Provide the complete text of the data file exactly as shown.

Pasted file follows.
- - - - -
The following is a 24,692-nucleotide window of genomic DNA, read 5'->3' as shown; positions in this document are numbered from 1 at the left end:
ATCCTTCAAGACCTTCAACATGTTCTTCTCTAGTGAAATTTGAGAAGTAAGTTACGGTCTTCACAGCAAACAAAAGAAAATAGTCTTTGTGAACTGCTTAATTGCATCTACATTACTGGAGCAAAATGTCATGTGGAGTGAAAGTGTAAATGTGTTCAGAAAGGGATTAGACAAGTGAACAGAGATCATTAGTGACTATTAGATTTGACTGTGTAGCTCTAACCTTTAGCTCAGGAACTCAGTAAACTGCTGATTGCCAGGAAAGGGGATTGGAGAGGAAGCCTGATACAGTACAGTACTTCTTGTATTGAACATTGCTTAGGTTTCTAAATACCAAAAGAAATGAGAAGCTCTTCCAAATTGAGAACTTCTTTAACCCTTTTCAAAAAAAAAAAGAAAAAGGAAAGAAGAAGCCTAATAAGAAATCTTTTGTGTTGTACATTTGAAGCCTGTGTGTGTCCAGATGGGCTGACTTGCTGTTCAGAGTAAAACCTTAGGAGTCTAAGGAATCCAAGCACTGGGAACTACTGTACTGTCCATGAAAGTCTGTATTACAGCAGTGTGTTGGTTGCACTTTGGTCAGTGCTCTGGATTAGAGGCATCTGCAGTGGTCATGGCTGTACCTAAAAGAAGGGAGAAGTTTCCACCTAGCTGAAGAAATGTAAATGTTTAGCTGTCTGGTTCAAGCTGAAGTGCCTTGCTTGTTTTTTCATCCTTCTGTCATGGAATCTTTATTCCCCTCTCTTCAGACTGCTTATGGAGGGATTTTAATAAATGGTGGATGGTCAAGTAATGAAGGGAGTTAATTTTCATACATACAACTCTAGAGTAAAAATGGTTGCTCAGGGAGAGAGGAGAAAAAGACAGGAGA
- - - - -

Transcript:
The following is a 24,692-nucleotide window of genomic DNA, read 5'->3' as shown; positions in this document are numbered from 1 at the left end:
ATCCTTCAAGACCTTCAACATGTTCTTCTCTAGTGAAATTTGAGAAGTAAGTTACGGTCTTCACAGCAAACAAAAGAAAATAGTCTTTGTGAACTGCTTAATTGCATCTACATTACTGGAGCAAAATGTCATGTGGAGTGAAAGTGTAAATGTGTTCAGAAAGGGATTAGACAAGTGAACAGAGATCATTAGTGACTATTAGATTTGACTGTGTAGCTCTAACCTTTAGCTCAGGAACTCAGTAAACTGCTGATTGCCAGGAAAGGGGATTGGAGAGGAAGCCTGATACAGTACAGTACTTCTTGTATTGAACATTGCTTAGGTTTCTAAATACCAAAAGAAATGAGAAGCTCTTCCAAATTGAGAACTTCTTTAACCCTTTTCAAAAAAAAAAAGAAAAAGGAAAGAAGAAGCCTAATAAGAAATCTTTTGTGTTGTACATTTGAAGCCTGTGTGTGTCCAGATGGGCTGACTTGCTGTTCAGAGTAAAACCTTAGGAGTCTAAGGAATCCAAGCACTGGGAACTACTGTACTGTCCATGAAAGTCTGTATTACAGCAGTGTGTTGGTTGCACTTTGGTCAGTGCTCTGGATTAGAGGCATCTGCAGTGGTCATGGCTGTACCTAAAAGAAGGGAGAAGTTTCCACCTAGCTGAAGAAATGTAAATGTTTAGCTGTCTGGTTCAAGCTGAAGTGCCTTGCTTGTTTTTTCATCCTTCTGTCATGGAATCTTTATTCCCCTCTCTTCAGACTGCTTATGGAGGGATTTTAATAAATGGTGGATGGTCAAGTAATGAAGGGAGTTAATTTTCATACATACAACTCTAGAGTAAAAATGGTTGCTCAGGGAGAGAGGAGAAAAAGACAGGAGA